Feb. 7 — Travelers may soon notice more gray hair in airplane cockpits when they board their flights, thanks to a wave of recently retired pilots trading in their beach chairs for seats on the flight deck.
A recent change in federal law, which raised the mandatory retirement age for commercial pilots from 60 to 65, means some retired pilots can return to the skies. Airlines, facing a growing pilot shortage, are already beginning to recruit retired pilots who are younger than 65.
"There are lot of pilots who love flying, it's an absolute passion for them, and they may be interested in coming back," said Brandy King, a spokeswoman for Dallas-based Southwest Airlines. "So we want to give them that opportunity."
The change, which was approved by Congress in December, came as many newly retired pilots were adjusting to living with far less retirement income than they had planned during their careers. The termination of most airline pension plans cut deeply into pilot nest eggs, forcing some to turn to non-flying jobs to bring in more money.
"Many of these pilots are living on just 25 to 30 percent of what they thought they were going to have," said Kit Darby, a pilot and president of consulting firm Air Inc., which helps pilots with career decisions. "So they're a needy group, and some of them are going to jump at the chance to go back to flying."
According to Air Inc., retired pilots have been interviewed for jobs at Delta Air Lines and EOS, which flies between New York and London, as well as Southwest.
Fort Worth-based American Airlines has no plans right now to recruit retired pilots, said spokeswoman Sue Gordon. American still has more than 2,000 pilots on furlough, who are first in line for new jobs that open up. Southwest created a team to contact retired pilots who are still young enough to fly, and interviews will begin this month. King said there are about 200 retired Southwest pilots under the age of 65 eligible to return.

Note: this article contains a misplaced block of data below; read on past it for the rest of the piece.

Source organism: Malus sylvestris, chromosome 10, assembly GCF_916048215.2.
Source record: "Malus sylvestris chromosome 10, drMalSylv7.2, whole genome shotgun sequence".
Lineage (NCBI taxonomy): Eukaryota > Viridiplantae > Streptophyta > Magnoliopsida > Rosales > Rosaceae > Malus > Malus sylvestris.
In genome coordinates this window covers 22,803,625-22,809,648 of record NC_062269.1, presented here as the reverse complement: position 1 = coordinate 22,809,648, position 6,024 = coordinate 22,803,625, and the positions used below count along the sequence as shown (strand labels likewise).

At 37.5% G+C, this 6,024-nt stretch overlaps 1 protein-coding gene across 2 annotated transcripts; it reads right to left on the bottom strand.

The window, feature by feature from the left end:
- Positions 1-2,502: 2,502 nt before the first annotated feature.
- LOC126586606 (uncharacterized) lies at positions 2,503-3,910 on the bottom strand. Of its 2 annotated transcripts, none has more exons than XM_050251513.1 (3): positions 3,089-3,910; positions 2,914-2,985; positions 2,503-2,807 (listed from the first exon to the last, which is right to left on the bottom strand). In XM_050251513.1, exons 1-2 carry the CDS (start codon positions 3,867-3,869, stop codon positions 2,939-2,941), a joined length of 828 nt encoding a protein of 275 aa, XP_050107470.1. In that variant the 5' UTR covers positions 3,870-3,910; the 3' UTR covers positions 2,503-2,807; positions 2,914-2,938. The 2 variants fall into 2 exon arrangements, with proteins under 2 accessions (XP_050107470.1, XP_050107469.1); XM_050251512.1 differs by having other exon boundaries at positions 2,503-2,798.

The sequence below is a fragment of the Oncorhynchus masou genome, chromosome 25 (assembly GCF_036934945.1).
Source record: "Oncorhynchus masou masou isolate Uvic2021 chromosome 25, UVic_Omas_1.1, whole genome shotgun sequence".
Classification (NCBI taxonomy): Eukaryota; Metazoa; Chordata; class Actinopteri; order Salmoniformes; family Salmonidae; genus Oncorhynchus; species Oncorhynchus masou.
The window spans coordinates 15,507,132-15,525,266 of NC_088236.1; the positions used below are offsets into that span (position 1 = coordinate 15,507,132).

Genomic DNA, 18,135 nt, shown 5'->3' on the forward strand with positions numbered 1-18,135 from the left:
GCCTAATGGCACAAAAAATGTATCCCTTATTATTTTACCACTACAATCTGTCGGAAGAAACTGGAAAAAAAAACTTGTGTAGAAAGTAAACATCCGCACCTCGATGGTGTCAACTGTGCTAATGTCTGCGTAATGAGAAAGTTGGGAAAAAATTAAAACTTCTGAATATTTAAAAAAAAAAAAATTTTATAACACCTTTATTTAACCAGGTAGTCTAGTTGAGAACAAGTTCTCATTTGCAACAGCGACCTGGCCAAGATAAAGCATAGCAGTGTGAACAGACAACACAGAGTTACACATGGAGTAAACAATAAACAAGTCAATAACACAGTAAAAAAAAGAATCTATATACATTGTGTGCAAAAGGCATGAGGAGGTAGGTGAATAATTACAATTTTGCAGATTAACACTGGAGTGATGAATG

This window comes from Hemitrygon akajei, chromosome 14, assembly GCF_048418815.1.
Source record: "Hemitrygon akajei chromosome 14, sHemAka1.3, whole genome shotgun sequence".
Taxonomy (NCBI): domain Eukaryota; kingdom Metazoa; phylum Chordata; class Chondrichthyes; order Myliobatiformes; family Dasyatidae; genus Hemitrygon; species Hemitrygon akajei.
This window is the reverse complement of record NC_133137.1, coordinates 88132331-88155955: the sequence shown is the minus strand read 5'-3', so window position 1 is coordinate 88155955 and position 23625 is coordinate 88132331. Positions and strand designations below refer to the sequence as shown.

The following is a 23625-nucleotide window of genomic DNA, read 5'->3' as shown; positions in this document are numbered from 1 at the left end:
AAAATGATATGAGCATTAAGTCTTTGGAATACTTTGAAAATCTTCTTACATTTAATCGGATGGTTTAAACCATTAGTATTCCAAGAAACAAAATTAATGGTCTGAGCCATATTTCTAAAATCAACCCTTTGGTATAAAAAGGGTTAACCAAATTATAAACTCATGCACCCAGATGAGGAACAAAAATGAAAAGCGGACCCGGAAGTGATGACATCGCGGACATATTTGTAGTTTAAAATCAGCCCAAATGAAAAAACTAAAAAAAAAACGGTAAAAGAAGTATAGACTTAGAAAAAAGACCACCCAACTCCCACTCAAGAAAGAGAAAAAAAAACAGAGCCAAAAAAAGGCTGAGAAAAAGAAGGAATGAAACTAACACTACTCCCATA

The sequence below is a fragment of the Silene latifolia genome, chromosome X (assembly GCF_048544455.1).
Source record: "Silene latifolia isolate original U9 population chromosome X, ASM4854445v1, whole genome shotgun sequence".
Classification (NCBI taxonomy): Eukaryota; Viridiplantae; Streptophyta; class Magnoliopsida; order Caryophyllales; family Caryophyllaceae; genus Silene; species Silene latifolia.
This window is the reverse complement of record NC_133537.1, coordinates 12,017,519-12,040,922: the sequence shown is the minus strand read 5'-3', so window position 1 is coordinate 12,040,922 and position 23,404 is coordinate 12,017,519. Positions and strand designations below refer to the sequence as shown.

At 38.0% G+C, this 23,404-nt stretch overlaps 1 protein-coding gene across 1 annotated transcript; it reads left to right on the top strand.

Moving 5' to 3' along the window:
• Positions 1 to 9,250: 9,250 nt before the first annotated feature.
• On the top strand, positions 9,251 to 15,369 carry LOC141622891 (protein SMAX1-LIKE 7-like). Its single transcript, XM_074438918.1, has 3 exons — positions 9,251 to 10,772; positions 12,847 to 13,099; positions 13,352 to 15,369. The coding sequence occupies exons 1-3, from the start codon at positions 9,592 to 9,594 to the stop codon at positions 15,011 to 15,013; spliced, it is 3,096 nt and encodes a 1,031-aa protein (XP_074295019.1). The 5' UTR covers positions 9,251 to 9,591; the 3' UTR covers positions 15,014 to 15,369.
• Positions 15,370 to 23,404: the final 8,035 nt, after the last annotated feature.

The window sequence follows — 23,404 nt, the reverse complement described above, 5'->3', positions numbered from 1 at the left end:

"We have no idea how many want to come back," she said. "Obviously some of them are enjoying their retirement and don't want to go back to work."
Pilots who want to come back would go through a two-week interview process, and then undergo additional training before returning to flight duties.
"It would be all the things that a new pilot does," King said.
There are drawbacks to return to the skies, however. The law mandates that retirees who return to their old jobs must be placed on the bottom of airline seniority lists and treated the same as new hires. That means retired captains will come back as first officers, and will likely earn less than they did before they retired.
They will also fly smaller airplanes and won't get to pick the choice routes.
"That could be frustrating for some pilots who were at the peak of their careers," flying as captains on the biggest airplanes and earning the largest paychecks, Darby said.
Still, he added, many older pilots may still choose to resume flying, particularly if they're already working to augment their retirement income.
The new pool of veteran pilots comes as the industry is struggling with a growing shortage of pilots. Many regional airlines have slashed their hiring requirements during the past year to meet the demand for new pilots, and some, including American Eagle, have had to adjust flight schedules because of fewer pilots.
That's why "every airline is looking at this right now, and at some point I think all of them are going to be (recruiting retired pilots)," Darby said. "It's a group with a lot of experience and a lot of them want to come back."